Aviation fuel is an important aspect, as it accounts for the aircraft’s performance during lift or take-off and also contributes to the additional weight of the aircraft that changes throughout the flight course of an aircraft.
For these reasons, it is essential to pay attention to the storage of the fuel in the aircraft.
Throughout history, fuels tanks have been installed in various regions of the aircraft body to attain maximum efficiency; Nose, Main body, Wings, etc.
Fuel is stored in 3 tanks, however, contrary to popular belief, the 737–800 has 5 tanks. They are:
Fuel is stored in the wings of aircraft for primarily 3 reasons
Fuel acts as counter stress for the wings shortly after takeoff when the great stress of the aircraft’s mass acts on them.
This prevents a large change in the wing dihedral angle.
This effect is so great on the Boeing 747, that if only the center tank was filled (leaving the wing tanks empty) and the plane would take off, the wings would simply snap.
Due to this reason, fuel is first consumed from the center tank and then the wing tanks.
Conversely, during refueling, the wing tanks are filled initially and then the center tanks.
Keeps the center of gravity more or less in the desired position.
If the tanks are at the nose or tail of the aircraft, there will be a large change of momentum as fuel is filled or consumed.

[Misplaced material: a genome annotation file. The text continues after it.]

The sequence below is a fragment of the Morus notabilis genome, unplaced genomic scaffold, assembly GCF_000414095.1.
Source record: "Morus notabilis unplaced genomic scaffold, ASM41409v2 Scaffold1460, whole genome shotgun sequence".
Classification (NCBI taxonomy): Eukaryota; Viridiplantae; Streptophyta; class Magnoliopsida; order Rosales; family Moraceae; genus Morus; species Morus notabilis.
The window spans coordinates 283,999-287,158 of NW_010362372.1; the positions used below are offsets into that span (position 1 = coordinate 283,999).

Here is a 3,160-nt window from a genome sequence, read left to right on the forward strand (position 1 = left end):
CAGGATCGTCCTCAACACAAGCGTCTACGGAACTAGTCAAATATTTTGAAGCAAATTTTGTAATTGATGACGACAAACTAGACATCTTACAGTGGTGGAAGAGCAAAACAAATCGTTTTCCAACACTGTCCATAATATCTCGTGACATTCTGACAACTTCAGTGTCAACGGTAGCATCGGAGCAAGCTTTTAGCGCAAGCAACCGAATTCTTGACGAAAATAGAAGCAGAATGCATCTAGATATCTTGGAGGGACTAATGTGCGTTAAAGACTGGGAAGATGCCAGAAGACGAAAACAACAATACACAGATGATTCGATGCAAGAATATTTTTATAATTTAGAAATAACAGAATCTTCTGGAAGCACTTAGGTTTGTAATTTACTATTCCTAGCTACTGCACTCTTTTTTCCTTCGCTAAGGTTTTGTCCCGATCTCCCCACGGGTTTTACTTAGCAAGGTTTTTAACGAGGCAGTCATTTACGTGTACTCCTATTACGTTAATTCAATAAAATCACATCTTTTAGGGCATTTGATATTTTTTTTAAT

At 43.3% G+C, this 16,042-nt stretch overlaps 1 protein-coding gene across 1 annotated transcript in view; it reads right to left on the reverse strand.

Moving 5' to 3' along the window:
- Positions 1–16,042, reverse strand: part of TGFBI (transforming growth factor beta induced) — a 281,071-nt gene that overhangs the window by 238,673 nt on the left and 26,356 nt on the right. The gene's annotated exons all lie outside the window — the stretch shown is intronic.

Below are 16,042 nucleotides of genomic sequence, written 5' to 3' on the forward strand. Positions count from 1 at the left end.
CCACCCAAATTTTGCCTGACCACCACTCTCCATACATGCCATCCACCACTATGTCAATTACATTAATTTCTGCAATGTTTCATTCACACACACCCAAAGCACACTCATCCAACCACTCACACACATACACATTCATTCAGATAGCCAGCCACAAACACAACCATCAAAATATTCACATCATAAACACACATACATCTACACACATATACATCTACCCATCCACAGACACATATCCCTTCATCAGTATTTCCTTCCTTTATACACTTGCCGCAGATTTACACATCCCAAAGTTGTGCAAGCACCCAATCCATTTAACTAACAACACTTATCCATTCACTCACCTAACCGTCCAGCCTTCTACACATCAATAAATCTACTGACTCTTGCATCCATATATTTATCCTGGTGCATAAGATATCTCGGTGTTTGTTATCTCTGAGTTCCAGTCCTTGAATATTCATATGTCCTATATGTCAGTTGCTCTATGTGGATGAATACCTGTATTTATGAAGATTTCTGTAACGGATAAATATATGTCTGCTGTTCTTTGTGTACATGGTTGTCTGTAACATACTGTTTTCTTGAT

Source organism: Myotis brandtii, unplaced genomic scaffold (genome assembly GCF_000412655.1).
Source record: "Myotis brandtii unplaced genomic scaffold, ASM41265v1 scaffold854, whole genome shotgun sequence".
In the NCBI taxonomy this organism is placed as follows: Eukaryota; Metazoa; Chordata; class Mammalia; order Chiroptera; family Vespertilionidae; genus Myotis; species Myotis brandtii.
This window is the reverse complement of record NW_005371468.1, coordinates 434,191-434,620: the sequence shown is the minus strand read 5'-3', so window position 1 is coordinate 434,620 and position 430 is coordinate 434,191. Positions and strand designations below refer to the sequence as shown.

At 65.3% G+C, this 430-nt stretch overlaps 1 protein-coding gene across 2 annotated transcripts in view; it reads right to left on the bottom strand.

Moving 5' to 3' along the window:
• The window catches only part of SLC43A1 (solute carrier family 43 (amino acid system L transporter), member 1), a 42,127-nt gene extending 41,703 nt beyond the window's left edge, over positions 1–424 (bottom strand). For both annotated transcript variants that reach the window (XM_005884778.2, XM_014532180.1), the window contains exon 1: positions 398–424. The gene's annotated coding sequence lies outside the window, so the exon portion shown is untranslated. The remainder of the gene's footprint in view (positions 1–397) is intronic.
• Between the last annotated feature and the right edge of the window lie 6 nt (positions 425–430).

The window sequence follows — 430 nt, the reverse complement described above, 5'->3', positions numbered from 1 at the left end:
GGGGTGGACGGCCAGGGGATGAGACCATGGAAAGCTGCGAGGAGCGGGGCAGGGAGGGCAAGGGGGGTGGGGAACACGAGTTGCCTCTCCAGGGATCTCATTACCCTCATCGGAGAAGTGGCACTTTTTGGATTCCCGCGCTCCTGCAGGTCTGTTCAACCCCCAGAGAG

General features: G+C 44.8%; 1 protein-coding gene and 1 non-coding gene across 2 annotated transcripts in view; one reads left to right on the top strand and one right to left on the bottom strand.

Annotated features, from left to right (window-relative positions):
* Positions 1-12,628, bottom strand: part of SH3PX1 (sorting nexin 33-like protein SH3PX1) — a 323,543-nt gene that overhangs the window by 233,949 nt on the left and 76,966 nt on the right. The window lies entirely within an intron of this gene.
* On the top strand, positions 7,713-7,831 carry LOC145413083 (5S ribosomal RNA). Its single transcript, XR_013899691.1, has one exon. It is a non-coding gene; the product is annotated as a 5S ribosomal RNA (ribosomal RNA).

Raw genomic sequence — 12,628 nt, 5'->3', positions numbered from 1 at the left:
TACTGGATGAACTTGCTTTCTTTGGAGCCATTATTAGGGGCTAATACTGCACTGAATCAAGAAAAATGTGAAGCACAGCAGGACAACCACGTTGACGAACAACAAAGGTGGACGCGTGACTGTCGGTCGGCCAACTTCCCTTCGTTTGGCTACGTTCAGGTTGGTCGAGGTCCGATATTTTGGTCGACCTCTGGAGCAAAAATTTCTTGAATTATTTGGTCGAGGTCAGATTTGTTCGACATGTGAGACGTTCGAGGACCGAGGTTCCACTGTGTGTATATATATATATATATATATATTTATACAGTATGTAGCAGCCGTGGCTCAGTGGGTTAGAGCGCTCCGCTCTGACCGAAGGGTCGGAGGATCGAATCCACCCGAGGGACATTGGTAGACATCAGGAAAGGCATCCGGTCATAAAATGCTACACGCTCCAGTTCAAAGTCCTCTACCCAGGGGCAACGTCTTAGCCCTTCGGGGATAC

The longitudinal center of gravity is vital for an aircraft’s stability, and any large change in its position is not conducive to flying.
The weight of the fuel provides rigidity to the wing, thereby reducing wing flutter.
Flutter is the vibration of the wings due to the airflow. Large flutter is so hazardous that it can even result in the total collapse of the wings.
The following video explains how flutter acts on aircraft and other structures.
Where Aircraft Fuel Tanks are Located?
Notably, sometimes the weight of fuel is almost a third of the entire aircraft weight!
Most of the planes both small and big have fuel stored inside of wings. Here are several key reasons:
Inside of the aircraft, it is important to consider not only the configuration of the seats or location of cargo but also keep in mind the place where heavy fuel is situated.
Particularly the fuel keeps the aircraft center of gravity more or less in the needed position.
Fuel acts as counter stress for the wings shortly after take-off when the stress of the aircraft mass acts on them (during take-off it is always the largest).
This prevents a large change in the wing dihedral angle. In bigger aircraft, leaving the wing tanks empty might result in wings simply snapping off.
Reduced wing flutter
The weight of the fuel provides rigidity to the wing, thereby reducing wing flutter (vibration of the wings due to the airflow).
Large flutter is so hazardous that it can even result in the total collapse of the wing.
Thus, storing fuel in the wings is an exceptionally wise decision that keeps aircraft flying!